Over the last several years, there’s been a steady increase in legal advocacy geared toward making web content accessible. In higher ed., that includes college and departmental websites as well as online course content. There’s no indication that this trend will change, so I expect web accessibility to continue to be an important consideration for colleges and universities. In the short term, I think we’ll actually see an increase in demand for accessibility specialists. In the long term, I think we’ll see that strategy shift to training and hiring more people that understand accessibility within the context of a broader expertise. For example, instructional designers that understand universal design and web professionals that understand general web accessibility issues.
Video and Captioning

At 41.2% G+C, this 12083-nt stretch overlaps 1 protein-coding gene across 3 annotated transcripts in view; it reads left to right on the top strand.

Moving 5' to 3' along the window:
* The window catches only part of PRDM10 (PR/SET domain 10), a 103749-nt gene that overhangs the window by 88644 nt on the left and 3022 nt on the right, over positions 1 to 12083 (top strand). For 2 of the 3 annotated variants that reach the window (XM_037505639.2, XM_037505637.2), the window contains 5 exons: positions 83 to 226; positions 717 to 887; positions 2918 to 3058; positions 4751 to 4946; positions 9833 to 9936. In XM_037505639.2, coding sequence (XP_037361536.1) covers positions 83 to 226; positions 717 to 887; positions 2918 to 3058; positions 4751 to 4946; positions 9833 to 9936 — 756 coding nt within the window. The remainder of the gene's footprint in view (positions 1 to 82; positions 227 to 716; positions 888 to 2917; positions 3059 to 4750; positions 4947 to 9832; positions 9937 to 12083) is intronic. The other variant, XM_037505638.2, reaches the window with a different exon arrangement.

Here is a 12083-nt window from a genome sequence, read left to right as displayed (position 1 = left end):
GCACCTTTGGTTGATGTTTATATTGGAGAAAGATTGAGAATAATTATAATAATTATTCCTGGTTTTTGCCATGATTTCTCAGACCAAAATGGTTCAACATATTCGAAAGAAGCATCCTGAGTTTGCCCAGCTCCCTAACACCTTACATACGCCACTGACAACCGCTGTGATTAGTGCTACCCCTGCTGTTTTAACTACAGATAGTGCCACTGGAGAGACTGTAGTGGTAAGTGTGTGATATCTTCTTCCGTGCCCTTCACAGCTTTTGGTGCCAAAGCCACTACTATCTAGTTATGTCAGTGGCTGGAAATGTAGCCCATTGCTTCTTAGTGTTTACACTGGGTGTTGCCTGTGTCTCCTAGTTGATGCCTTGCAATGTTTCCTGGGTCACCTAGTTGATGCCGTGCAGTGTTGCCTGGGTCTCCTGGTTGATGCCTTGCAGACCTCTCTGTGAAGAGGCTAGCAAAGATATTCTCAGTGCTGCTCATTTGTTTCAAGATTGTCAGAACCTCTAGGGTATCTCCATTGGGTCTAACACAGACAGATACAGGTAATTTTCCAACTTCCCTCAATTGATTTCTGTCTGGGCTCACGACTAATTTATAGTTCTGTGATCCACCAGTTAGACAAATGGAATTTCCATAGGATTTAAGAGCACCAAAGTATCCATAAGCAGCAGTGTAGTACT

A particular focus for higher education will be online video. The propagation of flipped courses and other video-heavy instruction methods has brought a great deal of attention to the accessibility of these formats for students with disabilities. The National Association of the Deaf’s (NAD) recent lawsuit against Harvard and MIT is the first of what I expect to be many such cases.
If you’re not already captioning your videos, start. Incorporate captioning into your production process. Captioning provides a number of benefits for your visitors, and like most things, it’s much easier to do on the front-end than to go back and add later.
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